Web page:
Send to

Choose Destination
See comment in PubMed Commons below
J Orthop Res. 2008 Apr;26(4):485-92.

Induction of chondrogenesis and superficial zone protein accumulation in synovial side population cells by BMP-7 and TGF-beta1.

Author information

  • 1Lawrence Ellison Center for Tissue Regeneration and Repair, Department of Orthopaedic Surgery, School of Medicine, University of California, Davis, 4635 Second Avenue, Room 2000, Sacramento, California 95817, USA.


Synovial cells are known to contain a sub-population of cells with multipotent differentiating capacity including chondrocytes. However, the stem/progenitor cells in synovial cells have not been well characterized. Stem/progenitor cells can exclude Hoechst 33342 dye, and the cell fraction with this property is called "side population (SP)." SP cells are present in many adult tissues. The aim of this investigation was to identify, isolate, and characterize SP cells from bovine synovium. Hoechst dye efflux and fluorescence activated cell sorting showed that synovial cells contained 0.60% SP cells. In the presence of verapamil, an inhibitor of ABC transporters critical for the dye efflux property, the SP cell fraction was not observed, indicating the critical role of ABC transporters. Isoforms of ABC transporters (ABCG2 and ABCB1 mRNA) were highly expressed in SP cells derived from the synovial cells by real-time RT-PCR analysis. Bone morphogenetic protein-7 (BMP-7) induced type II collagen mRNA expression characteristic of chondrogenesis in articular cartilage with both SP and non-SP cells. In addition, expression of SZP mRNA, a marker of the surface layer of articular cartilage, was significantly up-regulated by BMP-7, and the protein accumulation of SZP was stimulated by both BMP-7 and TGF-beta1. Thus, synovial cells contain ABC transporter-dependent SP cells. These findings demonstrate that side population cells of synovium differentiate toward an articular chondrocyte phenotype of the surface layer and have direct implications for tissue engineering and regeneration of articular cartilage.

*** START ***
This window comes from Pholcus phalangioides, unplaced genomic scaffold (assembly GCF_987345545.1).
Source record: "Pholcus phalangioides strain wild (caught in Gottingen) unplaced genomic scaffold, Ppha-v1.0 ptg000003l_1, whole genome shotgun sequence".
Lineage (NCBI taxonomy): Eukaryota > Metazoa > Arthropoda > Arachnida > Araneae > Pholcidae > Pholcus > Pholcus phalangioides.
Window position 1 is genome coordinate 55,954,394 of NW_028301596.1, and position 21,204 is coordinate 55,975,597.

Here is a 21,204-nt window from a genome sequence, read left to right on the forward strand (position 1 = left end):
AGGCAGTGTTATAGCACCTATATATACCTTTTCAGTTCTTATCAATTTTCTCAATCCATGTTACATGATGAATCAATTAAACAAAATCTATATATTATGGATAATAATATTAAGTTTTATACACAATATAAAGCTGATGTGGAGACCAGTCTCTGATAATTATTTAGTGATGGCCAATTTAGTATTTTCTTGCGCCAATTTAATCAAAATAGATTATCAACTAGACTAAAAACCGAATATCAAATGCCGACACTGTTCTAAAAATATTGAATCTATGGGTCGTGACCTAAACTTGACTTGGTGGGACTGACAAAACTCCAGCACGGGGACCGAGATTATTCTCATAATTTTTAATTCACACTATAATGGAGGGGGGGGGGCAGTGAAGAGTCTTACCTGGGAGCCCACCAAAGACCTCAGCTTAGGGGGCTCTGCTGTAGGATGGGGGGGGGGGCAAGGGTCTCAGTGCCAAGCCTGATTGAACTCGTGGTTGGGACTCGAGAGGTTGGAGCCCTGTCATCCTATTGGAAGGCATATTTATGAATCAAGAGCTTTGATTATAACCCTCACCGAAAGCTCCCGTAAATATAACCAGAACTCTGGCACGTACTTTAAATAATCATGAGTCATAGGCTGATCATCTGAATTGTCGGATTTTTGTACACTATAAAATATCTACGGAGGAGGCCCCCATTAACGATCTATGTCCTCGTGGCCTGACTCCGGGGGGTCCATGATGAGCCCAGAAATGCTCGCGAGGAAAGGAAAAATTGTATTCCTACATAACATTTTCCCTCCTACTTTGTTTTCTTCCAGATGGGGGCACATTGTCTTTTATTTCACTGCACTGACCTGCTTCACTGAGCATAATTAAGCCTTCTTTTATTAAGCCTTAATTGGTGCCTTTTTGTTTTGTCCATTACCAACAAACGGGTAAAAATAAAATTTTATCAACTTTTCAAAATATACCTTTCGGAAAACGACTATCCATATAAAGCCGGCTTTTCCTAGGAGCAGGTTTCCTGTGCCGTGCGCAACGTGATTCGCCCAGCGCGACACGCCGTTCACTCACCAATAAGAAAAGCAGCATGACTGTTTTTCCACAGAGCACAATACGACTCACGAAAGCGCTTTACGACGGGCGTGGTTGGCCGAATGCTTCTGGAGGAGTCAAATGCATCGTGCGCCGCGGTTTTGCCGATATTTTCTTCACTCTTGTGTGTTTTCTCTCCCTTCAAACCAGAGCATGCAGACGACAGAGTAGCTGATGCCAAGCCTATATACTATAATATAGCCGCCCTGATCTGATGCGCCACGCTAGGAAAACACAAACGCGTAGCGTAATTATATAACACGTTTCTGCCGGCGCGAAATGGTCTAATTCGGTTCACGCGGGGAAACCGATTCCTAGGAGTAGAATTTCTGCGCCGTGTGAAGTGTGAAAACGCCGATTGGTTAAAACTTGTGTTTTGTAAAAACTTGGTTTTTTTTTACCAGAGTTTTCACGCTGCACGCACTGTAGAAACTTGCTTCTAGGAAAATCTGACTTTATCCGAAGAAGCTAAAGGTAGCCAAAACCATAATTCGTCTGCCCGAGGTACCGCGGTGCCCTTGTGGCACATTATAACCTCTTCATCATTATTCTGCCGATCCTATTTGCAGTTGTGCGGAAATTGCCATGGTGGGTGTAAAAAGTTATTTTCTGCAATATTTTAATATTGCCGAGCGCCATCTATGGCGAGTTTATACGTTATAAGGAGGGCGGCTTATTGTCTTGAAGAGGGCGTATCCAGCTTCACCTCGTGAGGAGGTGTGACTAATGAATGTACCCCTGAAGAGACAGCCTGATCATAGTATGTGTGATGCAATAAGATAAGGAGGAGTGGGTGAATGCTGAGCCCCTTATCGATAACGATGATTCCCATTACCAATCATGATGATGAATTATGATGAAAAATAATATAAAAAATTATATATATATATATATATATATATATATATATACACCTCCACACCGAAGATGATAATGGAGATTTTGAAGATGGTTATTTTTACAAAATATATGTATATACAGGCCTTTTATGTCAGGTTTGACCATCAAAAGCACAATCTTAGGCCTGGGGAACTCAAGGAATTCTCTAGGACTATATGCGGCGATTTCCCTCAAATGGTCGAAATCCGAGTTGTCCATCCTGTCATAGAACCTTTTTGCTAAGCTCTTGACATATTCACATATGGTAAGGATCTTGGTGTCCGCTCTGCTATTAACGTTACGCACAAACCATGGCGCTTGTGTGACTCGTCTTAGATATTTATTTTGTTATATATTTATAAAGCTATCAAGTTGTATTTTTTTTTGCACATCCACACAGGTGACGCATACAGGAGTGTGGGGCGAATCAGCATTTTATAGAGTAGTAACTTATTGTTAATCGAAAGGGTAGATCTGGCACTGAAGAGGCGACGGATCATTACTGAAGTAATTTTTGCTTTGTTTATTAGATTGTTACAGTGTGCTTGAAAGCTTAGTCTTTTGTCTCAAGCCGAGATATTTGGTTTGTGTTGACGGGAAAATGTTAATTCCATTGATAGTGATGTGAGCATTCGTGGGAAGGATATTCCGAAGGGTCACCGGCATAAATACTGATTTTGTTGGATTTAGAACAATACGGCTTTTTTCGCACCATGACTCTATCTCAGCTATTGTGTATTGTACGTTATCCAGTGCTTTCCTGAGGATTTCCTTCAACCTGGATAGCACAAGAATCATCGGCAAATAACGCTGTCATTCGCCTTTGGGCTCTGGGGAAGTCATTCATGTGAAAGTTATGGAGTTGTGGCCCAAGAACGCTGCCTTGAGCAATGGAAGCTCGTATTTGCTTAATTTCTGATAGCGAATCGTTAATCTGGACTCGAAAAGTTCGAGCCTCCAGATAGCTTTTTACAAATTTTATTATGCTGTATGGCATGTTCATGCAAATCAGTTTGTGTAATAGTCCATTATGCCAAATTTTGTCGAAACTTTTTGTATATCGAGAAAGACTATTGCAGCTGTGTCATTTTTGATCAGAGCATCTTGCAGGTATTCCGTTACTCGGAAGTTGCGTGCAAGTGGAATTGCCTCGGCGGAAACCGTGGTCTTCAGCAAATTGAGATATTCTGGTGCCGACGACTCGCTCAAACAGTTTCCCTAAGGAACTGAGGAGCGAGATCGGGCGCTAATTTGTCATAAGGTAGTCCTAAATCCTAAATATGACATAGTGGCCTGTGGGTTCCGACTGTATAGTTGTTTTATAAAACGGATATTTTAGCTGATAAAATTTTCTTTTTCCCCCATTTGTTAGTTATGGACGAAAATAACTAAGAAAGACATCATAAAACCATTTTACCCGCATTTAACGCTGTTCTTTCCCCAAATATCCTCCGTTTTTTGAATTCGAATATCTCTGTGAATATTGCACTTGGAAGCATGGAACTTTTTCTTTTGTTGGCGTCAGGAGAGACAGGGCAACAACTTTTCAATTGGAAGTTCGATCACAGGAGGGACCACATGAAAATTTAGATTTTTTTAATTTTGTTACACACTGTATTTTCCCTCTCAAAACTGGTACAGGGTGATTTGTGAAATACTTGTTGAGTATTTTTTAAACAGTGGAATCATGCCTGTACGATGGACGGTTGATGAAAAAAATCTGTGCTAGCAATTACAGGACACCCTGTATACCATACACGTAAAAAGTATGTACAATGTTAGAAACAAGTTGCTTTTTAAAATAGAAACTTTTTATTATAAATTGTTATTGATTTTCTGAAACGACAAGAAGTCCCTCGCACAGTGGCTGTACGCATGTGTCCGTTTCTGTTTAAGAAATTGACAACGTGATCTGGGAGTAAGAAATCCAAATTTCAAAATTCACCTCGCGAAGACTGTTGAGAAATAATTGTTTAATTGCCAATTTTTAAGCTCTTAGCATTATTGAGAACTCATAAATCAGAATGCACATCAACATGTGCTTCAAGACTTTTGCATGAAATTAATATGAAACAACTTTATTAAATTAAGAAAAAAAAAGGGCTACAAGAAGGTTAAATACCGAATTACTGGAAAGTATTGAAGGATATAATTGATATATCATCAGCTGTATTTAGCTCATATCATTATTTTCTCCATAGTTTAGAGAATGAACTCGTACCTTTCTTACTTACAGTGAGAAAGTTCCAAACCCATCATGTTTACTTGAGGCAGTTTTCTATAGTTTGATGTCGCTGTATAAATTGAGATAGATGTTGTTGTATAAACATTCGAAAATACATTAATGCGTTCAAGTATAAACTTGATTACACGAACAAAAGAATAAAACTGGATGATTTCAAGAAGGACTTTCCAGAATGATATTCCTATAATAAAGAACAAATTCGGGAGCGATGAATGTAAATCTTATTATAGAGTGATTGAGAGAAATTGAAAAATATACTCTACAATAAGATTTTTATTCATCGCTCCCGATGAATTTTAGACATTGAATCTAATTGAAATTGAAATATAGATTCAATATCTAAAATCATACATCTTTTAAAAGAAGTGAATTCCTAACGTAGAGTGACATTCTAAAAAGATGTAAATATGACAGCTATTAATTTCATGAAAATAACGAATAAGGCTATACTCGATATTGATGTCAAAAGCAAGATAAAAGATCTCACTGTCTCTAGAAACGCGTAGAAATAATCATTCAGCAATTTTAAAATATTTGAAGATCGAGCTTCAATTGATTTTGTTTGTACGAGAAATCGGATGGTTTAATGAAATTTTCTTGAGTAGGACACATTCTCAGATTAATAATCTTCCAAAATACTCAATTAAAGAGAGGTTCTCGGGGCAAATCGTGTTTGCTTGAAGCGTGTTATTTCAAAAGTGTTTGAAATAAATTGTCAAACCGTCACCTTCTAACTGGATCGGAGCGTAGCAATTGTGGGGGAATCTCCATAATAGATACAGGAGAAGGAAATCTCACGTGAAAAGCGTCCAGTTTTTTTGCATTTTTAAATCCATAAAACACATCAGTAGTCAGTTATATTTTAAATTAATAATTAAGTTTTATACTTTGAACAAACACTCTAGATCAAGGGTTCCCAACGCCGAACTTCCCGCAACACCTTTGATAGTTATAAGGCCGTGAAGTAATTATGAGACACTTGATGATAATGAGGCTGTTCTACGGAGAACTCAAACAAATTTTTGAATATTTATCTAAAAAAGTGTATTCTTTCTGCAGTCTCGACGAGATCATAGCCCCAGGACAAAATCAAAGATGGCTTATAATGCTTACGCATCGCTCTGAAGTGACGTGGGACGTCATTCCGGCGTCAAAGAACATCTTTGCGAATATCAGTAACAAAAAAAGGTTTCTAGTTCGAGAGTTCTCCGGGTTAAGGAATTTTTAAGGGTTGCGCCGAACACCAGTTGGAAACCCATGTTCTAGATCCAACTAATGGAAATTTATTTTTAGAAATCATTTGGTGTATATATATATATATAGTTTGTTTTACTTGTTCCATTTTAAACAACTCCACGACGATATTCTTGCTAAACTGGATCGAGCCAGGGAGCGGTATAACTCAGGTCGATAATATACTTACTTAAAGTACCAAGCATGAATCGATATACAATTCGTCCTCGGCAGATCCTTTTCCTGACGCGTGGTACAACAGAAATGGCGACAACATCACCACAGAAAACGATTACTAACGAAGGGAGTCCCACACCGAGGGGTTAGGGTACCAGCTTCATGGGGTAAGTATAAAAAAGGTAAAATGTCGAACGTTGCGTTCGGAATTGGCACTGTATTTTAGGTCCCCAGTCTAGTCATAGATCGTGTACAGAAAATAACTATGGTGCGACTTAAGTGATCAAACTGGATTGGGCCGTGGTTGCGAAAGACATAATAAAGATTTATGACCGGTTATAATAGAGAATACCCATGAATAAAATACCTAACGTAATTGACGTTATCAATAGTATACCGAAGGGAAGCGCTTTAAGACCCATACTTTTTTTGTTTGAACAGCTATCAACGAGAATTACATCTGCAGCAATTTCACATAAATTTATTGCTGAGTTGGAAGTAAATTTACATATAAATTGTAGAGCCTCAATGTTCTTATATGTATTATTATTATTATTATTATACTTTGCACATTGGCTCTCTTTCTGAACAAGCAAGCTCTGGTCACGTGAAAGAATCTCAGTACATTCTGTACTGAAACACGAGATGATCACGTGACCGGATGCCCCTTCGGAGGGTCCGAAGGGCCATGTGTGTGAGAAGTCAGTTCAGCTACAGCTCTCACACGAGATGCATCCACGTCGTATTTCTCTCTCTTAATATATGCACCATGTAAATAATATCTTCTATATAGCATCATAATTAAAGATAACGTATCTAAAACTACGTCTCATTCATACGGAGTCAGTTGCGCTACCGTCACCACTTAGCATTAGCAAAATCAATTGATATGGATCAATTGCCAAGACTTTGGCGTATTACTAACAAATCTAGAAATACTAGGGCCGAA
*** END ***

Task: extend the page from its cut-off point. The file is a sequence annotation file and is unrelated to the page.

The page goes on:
[PubMed - indexed for MEDLINE]
Free full text
PubMed Commons home

PubMed Commons

How to join PubMed Commons

    Supplemental Content

    Full text links

    Icon for Wiley
    Loading ...
    Support Center